Reminder: your FICTION annotations, described here, are due on Monday 12/19.
Daily Warm Up: Write a short scene from the perspective of a historical figure like Franklin Roosevelt, Marilyn Monroe, or Jack the Ripper.
Focus of the Day: Today our focus is on exteriority (how we communicate what’s happening on the outside of a character) and interiority (how we communicate what’s happening on the inside of a character.
Yesterday, when we talked about showing with direct dialogue, direct action, and imagery, we were dealing with exteriority.
But when we talked about character thought? That was interiority.
Learning to build a character’s INTERIORITY is a central skill in fiction writing. Especially because to demonstrate interiority skillfully means you can’t simply TELL your readers what’s happening.
In fact, even including a bunch of direct or reported thought isn’t going to cut it. You have to show it through your VOICE. Voice refers to HOW you show the story happening, how you communicate the character–often through free-indirect style, as we discussed yesterday:
Free Indirect Discourse is essentially the practice of embedding a character’s speech or thoughts into an otherwise third-person narrative. In other words, the narrative moves back and forth between the narrator telling us what the character is thinking and showing us the character’s conscious thoughts, without denoting which thought belongs to whom. The result is a story that reads almost like it shares two “brains”: one belonging to the narrator, the other belonging to the character.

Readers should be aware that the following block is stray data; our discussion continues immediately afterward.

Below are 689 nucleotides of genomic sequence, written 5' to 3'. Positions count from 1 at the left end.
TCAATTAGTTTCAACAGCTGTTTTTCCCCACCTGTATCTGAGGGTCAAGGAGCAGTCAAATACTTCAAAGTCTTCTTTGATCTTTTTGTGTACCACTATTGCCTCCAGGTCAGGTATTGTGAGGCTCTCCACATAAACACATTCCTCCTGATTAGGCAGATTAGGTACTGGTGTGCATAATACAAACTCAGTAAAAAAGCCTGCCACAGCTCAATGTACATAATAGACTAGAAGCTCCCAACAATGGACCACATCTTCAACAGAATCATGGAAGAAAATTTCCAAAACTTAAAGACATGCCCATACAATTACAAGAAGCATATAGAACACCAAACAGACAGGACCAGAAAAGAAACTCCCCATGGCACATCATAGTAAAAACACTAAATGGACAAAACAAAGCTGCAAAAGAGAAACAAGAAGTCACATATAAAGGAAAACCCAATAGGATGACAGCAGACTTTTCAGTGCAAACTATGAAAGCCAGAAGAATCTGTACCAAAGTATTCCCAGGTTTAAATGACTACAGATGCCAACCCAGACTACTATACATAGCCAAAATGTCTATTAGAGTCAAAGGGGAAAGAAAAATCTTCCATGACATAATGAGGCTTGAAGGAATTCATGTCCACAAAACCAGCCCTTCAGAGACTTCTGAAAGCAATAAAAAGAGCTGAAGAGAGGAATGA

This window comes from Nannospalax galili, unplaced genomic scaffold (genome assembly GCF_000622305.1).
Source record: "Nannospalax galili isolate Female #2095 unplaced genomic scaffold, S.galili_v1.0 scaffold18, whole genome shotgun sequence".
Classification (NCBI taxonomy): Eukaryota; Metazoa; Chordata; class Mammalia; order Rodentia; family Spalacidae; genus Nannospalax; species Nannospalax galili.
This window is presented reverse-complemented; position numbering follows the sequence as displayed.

Charles sat on the steps and thought about how he’d blown his chances with Susan. What a moron he’d been! Stupid! And what kind of idiot walks around with toilet paper stuck to his shoe for two hours?
The last two sentences in this passage reveal thoughts that don’t belong to the narrator. They’re Charles’s thoughts, just slipped into the story.
…The best thing about this trick is: it gets rid of the middleman. The narrator temporarily takes a backseat for the sake of better representing the character, though the reader still relies on that middleman for the rest of the story.
adapted from John Gingerich on Free Indirect Style
Daily Experiment: One of the ways you can have good interiority on a character is if you KNOW that stuff and you’re drawing from a well of knowledge about your character.
So for today’s experiment, do some thinking about a character you might like to write about next week. Try answering some of the questions from ONE of these questionnaires below about that character:
Or, if that exercise doesn’t appeal to your inner creative soul, then instead, you could write a scene with your character where s/he wants something s/he can’t have. Because wanting is largely interior, such a scene will (by its nature) prompt you to think about interiority.